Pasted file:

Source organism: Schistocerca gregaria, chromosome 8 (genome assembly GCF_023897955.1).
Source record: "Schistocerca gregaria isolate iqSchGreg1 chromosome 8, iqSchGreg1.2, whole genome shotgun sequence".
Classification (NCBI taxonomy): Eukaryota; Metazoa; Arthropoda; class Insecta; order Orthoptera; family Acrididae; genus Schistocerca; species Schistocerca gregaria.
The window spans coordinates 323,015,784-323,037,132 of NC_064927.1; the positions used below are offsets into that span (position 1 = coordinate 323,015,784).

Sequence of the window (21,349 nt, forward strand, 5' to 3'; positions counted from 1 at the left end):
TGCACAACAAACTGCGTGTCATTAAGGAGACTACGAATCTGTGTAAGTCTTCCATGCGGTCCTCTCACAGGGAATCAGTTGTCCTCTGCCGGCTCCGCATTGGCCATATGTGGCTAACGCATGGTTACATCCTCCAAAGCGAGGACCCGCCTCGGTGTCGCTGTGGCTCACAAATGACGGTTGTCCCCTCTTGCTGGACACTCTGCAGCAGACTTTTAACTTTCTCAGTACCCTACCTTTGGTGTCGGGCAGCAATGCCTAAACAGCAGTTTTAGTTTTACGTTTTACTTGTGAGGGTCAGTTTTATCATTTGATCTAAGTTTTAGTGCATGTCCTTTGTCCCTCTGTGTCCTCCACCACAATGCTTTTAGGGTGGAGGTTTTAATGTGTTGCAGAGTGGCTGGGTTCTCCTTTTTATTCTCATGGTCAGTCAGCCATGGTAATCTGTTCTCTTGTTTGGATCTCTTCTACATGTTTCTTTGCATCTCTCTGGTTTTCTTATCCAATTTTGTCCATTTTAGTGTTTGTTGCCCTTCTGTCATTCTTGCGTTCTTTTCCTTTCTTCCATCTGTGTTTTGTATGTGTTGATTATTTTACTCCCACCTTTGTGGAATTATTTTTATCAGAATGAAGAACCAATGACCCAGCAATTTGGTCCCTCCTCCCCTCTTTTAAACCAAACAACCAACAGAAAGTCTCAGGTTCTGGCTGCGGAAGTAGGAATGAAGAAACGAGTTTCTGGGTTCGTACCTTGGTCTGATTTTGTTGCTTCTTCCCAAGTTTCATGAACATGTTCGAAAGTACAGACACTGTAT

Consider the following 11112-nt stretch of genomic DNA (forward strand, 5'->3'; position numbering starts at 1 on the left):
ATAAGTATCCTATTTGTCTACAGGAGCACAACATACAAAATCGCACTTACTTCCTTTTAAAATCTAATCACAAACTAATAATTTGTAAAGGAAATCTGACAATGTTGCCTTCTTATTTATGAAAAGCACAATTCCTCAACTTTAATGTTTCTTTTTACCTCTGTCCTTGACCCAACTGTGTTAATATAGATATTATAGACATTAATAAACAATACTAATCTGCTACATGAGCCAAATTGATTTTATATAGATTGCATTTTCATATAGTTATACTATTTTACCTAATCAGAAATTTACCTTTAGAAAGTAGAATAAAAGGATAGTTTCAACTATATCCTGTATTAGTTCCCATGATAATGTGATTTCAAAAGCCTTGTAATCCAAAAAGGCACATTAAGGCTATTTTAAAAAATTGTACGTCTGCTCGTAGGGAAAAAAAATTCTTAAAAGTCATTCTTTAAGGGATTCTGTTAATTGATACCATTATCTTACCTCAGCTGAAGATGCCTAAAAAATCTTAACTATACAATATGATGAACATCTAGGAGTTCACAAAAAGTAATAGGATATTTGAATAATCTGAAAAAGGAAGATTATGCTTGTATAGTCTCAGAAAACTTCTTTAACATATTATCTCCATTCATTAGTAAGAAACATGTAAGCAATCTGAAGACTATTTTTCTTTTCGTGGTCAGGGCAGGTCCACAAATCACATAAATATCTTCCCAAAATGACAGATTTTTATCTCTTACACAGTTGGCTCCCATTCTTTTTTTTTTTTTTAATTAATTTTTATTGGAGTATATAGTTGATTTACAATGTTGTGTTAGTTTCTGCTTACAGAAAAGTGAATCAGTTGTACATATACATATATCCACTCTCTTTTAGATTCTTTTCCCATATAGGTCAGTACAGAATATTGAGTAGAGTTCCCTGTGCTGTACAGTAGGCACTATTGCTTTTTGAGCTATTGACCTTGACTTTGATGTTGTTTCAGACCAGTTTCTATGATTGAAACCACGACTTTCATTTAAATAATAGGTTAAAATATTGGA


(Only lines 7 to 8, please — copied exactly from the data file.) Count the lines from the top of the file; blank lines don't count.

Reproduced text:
Consider the following 11112-nt stretch of genomic DNA (forward strand, 5'->3'; position numbering starts at 1 on the left):
ATAAGTATCCTATTTGTCTACAGGAGCACAACATACAAAATCGCACTTACTTCCTTTTAAAATCTAATCACAAACTAATAATTTGTAAAGGAAATCTGACAATGTTGCCTTCTTATTTATGAAAAGCACAATTCCTCAACTTTAATGTTTCTTTTTACCTCTGTCCTTGACCCAACTGTGTTAATATAGATATTATAGACATTAATAAACAATACTAATCTGCTACATGAGCCAAATTGATTTTATATAGATTGCATTTTCATATAGTTATACTATTTTACCTAATCAGAAATTTACCTTTAGAAAGTAGAATAAAAGGATAGTTTCAACTATATCCTGTATTAGTTCCCATGATAATGTGATTTCAAAAGCCTTGTAATCCAAAAAGGCACATTAAGGCTATTTTAAAAAATTGTACGTCTGCTCGTAGGGAAAAAAAATTCTTAAAAGTCATTCTTTAAGGGATTCTGTTAATTGATACCATTATCTTACCTCAGCTGAAGATGCCTAAAAAATCTTAACTATACAATATGATGAACATCTAGGAGTTCACAAAAAGTAATAGGATATTTGAATAATCTGAAAAAGGAAGATTATGCTTGTATAGTCTCAGAAAACTTCTTTAACATATTATCTCCATTCATTAGTAAGAAACATGTAAGCAATCTGAAGACTATTTTTCTTTTCGTGGTCAGGGCAGGTCCACAAATCACATAAATATCTTCCCAAAATGACAGATTTTTATCTCTTACACAGTTGGCTCCCATTCTTTTTTTTTTTTTTAATTAATTTTTATTGGAGTATATAGTTGATTTACAATGTTGTGTTAGTTTCTGCTTACAGAAAAGTGAATCAGTTGTACATATACATATATCCACTCTCTTTTAGATTCTTTTCCCATATAGGTCAGTACAGAATATTGAGTAGAGTTCCCTGTGCTGTACAGTAGGCACTATTGCTTTTTGAGCTATTGACCTTGACTTTGATGTTGTTTCAGACCAGTTTCTATGATTGAAACCACGACTTTCATTTAAATAATAGGTTAAAATATTGGA